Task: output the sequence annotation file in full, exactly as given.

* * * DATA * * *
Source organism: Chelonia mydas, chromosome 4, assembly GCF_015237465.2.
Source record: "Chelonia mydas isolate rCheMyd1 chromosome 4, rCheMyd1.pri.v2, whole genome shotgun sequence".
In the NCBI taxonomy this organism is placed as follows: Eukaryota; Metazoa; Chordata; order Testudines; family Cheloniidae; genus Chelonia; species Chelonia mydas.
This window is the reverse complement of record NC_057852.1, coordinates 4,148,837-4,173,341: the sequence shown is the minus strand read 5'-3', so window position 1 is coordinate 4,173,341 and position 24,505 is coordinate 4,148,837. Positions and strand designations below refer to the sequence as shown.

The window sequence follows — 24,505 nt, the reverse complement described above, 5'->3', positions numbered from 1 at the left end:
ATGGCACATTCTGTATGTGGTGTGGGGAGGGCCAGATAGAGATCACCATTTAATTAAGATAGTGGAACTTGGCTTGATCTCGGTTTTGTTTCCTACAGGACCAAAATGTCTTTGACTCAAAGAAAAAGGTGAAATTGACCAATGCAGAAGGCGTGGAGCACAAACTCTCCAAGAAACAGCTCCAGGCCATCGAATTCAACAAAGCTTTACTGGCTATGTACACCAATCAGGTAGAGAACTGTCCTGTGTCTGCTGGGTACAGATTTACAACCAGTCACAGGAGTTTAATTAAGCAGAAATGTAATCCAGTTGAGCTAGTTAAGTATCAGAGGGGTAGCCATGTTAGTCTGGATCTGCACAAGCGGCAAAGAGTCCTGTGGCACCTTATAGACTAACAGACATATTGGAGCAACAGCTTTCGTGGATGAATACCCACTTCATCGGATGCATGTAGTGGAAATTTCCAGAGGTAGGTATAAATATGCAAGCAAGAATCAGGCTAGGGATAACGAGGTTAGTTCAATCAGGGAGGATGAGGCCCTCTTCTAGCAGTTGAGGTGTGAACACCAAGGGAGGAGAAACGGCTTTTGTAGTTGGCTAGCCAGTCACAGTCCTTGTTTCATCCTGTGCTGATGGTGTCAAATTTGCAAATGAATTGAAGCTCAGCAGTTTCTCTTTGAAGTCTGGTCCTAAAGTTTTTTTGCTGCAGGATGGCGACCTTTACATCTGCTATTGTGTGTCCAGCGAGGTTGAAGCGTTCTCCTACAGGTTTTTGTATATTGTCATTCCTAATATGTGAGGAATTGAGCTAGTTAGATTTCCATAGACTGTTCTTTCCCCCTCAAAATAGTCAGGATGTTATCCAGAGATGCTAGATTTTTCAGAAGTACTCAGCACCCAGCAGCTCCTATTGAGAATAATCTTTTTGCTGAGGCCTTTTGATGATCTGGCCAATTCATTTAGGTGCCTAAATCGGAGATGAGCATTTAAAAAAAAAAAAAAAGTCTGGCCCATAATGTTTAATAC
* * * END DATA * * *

Source organism: Chelonia mydas, chromosome 4, assembly GCF_015237465.2.
Source record: "Chelonia mydas isolate rCheMyd1 chromosome 4, rCheMyd1.pri.v2, whole genome shotgun sequence".
In the NCBI taxonomy this organism is placed as follows: Eukaryota; Metazoa; Chordata; order Testudines; family Cheloniidae; genus Chelonia; species Chelonia mydas.
This window is the reverse complement of record NC_057852.1, coordinates 4,148,837-4,173,341: the sequence shown is the minus strand read 5'-3', so window position 1 is coordinate 4,173,341 and position 24,505 is coordinate 4,148,837. Positions and strand designations below refer to the sequence as shown.

The window sequence follows — 24,505 nt, the reverse complement described above, 5'->3', positions numbered from 1 at the left end:
ATGGCACATTCTGTATGTGGTGTGGGGAGGGCCAGATAGAGATCACCATTTAATTAAGATAGTGGAACTTGGCTTGATCTCGGTTTTGTTTCCTACAGGACCAAAATGTCTTTGACTCAAAGAAAAAGGTGAAATTGACCAATGCAGAAGGCGTGGAGCACAAACTCTCCAAGAAACAGCTCCAGGCCATCGAATTCAACAAAGCTTTACTGGCTATGTACACCAATCAGGTAGAGAACTGTCCTGTGTCTGCTGGGTACAGATTTACAACCAGTCACAGGAGTTTAATTAAGCAGAAATGTAATCCAGTTGAGCTAGTTAAGTATCAGAGGGGTAGCCATGTTAGTCTGGATCTGCACAAGCGGCAAAGAGTCCTGTGGCACCTTATAGACTAACAGACATATTGGAGCAACAGCTTTCGTGGATGAATACCCACTTCATCGGATGCATGTAGTGGAAATTTCCAGAGGTAGGTATAAATATGCAAGCAAGAATCAGGCTAGGGATAACGAGGTTAGTTCAATCAGGGAGGATGAGGCCCTCTTCTAGCAGTTGAGGTGTGAACACCAAGGGAGGAGAAACGGCTTTTGTAGTTGGCTAGCCAGTCACAGTCCTTGTTTCATCCTGTGCTGATGGTGTCAAATTTGCAAATGAATTGAAGCTCAGCAGTTTCTCTTTGAAGTCTGGTCCTAAAGTTTTTTTGCTGCAGGATGGCGACCTTTACATCTGCTATTGTGTGTCCAGCGAGGTTGAAGCGTTCTCCTACAGGTTTTTGTATATTGTCATTCCTAATATGTGAGGAATTGAGCTAGTTAGATTTCCATAGACTGTTCTTTCCCCCTCAAAATAGTCAGGATGTTATCCAGAGATGCTAGATTTTTCAGAAGTACTCAGCACCCAGCAGCTCCTATTGAGAATAATCTTTTTGCTGAGGCCTTTTGATGATCTGGCCAATTCATTTAGGTGCCTAAATCGGAGATGAGCATTTAAAAAAAAAAAAAAAGTCTGGCCCATAATGTTTAATAC